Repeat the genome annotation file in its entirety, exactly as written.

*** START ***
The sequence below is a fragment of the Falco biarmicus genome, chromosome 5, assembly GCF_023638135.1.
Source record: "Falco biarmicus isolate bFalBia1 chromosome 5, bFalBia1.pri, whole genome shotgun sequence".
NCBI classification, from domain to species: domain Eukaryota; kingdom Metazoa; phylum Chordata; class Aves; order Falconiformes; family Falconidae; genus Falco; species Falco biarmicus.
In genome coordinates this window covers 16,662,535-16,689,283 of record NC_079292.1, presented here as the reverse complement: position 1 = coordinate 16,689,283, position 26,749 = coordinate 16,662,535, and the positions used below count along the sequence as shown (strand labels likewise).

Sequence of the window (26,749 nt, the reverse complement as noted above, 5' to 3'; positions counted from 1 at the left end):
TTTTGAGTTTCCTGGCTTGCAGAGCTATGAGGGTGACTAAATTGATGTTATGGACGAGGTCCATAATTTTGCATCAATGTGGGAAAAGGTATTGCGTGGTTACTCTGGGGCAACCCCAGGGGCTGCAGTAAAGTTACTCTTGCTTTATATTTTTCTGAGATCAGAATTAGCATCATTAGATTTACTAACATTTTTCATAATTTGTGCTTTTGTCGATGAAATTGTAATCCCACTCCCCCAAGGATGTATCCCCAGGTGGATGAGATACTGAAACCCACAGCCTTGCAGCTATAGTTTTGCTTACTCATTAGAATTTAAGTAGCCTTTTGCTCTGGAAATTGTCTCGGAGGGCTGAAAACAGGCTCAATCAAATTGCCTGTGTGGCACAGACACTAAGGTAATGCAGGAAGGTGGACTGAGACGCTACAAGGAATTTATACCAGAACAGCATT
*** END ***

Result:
The sequence below is a fragment of the Falco biarmicus genome, chromosome 5, assembly GCF_023638135.1.
Source record: "Falco biarmicus isolate bFalBia1 chromosome 5, bFalBia1.pri, whole genome shotgun sequence".
NCBI classification, from domain to species: domain Eukaryota; kingdom Metazoa; phylum Chordata; class Aves; order Falconiformes; family Falconidae; genus Falco; species Falco biarmicus.
In genome coordinates this window covers 16,662,535-16,689,283 of record NC_079292.1, presented here as the reverse complement: position 1 = coordinate 16,689,283, position 26,749 = coordinate 16,662,535, and the positions used below count along the sequence as shown (strand labels likewise).

Sequence of the window (26,749 nt, the reverse complement as noted above, 5' to 3'; positions counted from 1 at the left end):
TTTTGAGTTTCCTGGCTTGCAGAGCTATGAGGGTGACTAAATTGATGTTATGGACGAGGTCCATAATTTTGCATCAATGTGGGAAAAGGTATTGCGTGGTTACTCTGGGGCAACCCCAGGGGCTGCAGTAAAGTTACTCTTGCTTTATATTTTTCTGAGATCAGAATTAGCATCATTAGATTTACTAACATTTTTCATAATTTGTGCTTTTGTCGATGAAATTGTAATCCCACTCCCCCAAGGATGTATCCCCAGGTGGATGAGATACTGAAACCCACAGCCTTGCAGCTATAGTTTTGCTTACTCATTAGAATTTAAGTAGCCTTTTGCTCTGGAAATTGTCTCGGAGGGCTGAAAACAGGCTCAATCAAATTGCCTGTGTGGCACAGACACTAAGGTAATGCAGGAAGGTGGACTGAGACGCTACAAGGAATTTATACCAGAACAGCATT